BATON ROUGE – In 1966, journalist Charles Suhor wrote that New Orleans jazz was “ready for its new Golden Age.” Thomas W. Jacobsen’s “The New Orleans Jazz Scene, 1970–2000,” to be published by LSU Press in October, chronicles the resurgence of jazz music in the Crescent City in the years following Suhor’s prophetic claim. Jacobsen, a New Orleans resident and longtime jazz aficionado, offers a wide-ranging history of the New Orleans jazz renaissance in the last three decades of the 20th century, weaving local musical developments into the larger context of the national jazz scene.
Jacobsen vividly evokes the changing face of the New Orleans jazz world at the close of the 20th century. Drawing from an array of personal experiences and his own exhaustive research, he discusses leading musicians and bands, both traditionalists and modernists, as well as major performance venues and festivals. The city’s musical infrastructure does not go overlooked, as Jacobsen delves into New Orleans’s music business, its jazz media, and the evolution of jazz education at public schools and universities. With a trove of more than 70 photographs of key players and performances, “The New Orleans Jazz Scene, 1970–2000” offers a vibrant and fascinating portrait of the musical genre that defines New Orleans.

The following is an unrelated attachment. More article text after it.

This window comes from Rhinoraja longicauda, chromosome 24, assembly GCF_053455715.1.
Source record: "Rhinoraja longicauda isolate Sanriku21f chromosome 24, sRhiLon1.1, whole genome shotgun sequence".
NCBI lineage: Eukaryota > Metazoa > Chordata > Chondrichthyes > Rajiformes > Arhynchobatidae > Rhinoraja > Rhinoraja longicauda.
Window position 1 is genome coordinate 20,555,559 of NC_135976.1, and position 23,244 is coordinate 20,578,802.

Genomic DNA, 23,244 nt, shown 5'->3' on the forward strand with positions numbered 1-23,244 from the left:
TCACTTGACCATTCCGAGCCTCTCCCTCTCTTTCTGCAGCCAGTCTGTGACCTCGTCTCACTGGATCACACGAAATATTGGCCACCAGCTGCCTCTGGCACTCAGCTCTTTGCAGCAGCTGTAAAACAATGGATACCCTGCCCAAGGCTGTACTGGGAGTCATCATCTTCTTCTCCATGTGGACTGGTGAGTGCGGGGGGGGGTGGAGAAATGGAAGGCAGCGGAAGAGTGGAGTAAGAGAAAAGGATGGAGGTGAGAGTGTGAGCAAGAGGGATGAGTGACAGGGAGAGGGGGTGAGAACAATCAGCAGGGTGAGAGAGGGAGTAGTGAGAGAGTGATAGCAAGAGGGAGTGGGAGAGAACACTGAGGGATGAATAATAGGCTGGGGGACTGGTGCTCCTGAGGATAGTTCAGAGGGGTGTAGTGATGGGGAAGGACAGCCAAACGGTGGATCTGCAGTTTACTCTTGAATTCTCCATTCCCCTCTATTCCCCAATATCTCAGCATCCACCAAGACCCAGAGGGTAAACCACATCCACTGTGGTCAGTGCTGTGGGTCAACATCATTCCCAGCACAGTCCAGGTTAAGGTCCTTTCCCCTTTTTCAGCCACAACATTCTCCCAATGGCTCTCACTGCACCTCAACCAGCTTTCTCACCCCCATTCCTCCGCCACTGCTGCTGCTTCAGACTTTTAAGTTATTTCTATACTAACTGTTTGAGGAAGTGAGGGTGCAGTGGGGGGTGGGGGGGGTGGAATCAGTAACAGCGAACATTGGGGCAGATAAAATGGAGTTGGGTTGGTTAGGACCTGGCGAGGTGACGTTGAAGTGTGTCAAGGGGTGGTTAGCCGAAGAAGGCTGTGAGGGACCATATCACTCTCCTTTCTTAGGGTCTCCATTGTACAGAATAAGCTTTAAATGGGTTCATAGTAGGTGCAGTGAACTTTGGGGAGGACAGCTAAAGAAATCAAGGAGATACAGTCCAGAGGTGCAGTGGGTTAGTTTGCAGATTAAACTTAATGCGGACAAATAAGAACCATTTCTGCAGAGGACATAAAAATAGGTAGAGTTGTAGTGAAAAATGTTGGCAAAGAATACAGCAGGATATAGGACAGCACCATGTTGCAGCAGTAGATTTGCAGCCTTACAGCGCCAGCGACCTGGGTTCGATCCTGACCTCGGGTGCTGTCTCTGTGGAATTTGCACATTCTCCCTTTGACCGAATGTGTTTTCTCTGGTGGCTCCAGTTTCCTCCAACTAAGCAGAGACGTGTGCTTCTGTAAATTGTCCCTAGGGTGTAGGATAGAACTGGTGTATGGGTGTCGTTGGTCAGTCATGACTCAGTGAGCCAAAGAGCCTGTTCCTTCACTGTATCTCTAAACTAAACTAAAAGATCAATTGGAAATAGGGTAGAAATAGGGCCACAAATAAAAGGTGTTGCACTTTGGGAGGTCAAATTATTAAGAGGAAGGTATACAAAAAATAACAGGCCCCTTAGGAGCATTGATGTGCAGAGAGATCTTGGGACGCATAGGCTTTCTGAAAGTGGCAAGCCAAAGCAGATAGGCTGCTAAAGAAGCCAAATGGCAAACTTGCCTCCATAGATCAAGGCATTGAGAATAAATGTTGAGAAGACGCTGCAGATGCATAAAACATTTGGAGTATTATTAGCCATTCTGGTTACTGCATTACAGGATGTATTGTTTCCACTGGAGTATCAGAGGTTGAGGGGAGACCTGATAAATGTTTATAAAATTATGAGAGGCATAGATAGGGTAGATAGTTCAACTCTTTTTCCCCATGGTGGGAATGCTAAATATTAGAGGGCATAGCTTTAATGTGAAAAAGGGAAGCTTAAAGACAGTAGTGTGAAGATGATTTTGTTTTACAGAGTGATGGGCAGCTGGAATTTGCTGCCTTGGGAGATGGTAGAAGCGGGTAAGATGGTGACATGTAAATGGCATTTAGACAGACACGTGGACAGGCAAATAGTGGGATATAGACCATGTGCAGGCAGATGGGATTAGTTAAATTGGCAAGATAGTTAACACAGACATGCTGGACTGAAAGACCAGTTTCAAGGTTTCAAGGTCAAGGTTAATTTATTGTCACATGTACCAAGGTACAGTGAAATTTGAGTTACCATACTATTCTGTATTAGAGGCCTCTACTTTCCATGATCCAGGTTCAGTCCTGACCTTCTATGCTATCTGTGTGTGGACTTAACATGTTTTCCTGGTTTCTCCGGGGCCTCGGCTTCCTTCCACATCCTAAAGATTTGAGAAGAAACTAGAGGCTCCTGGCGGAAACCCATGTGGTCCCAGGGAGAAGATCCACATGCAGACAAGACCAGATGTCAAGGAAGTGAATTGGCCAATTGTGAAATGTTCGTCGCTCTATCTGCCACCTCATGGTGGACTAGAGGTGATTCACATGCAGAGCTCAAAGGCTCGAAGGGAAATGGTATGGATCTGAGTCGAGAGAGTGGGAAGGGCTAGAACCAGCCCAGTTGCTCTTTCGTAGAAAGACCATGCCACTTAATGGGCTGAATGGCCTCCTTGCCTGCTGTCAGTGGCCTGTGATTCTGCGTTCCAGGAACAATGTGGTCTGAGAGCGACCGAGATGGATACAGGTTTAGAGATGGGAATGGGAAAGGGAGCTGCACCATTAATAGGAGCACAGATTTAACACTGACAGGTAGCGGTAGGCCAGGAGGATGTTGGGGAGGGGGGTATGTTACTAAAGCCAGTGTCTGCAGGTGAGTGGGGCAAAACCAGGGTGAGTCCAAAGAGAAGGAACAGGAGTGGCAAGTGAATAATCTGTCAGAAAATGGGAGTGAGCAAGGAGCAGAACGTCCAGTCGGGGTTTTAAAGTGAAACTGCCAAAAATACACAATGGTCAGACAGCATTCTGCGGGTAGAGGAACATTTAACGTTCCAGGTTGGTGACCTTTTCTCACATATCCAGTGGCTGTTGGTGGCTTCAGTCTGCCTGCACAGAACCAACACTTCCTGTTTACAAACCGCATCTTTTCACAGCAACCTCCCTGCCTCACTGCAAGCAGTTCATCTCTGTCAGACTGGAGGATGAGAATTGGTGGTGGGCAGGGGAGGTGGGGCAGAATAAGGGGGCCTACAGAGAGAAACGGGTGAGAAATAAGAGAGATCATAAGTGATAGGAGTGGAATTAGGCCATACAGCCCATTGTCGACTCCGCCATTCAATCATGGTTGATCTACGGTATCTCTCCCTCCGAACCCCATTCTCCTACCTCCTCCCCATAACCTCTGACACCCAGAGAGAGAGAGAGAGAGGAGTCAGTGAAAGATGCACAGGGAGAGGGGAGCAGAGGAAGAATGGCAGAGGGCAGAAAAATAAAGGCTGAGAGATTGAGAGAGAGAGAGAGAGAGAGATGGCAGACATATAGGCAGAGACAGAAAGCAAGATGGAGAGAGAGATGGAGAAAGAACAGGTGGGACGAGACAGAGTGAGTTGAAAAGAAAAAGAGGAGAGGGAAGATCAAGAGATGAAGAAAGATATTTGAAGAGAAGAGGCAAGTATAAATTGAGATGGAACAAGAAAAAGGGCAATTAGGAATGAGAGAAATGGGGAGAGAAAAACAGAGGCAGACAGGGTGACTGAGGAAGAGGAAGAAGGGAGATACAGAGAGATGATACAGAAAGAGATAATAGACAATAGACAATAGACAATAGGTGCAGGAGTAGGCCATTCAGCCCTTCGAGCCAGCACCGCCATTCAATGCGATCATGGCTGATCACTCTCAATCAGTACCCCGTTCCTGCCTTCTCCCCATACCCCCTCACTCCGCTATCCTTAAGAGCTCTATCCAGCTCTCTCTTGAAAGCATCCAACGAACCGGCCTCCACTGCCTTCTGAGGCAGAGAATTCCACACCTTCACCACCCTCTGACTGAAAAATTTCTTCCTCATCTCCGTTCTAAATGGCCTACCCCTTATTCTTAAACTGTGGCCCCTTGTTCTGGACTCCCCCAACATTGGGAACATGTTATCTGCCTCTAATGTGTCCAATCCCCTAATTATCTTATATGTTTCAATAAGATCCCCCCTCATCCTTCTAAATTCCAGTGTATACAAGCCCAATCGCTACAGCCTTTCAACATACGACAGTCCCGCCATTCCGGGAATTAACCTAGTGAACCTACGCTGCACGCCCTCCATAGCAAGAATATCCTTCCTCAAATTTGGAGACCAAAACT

Jacobsen is the author of “Traditional New Orleans Jazz: Conversations with the Men Who Make the Music.” He has published extensively on New Orleans jazz in a number of jazz periodicals, including “The Mississippi Rag and The Clarinet.”
For more information on the book, contact Jenny Keegan at email@example.com or 225-578-6453 or visit http://lsupress.org.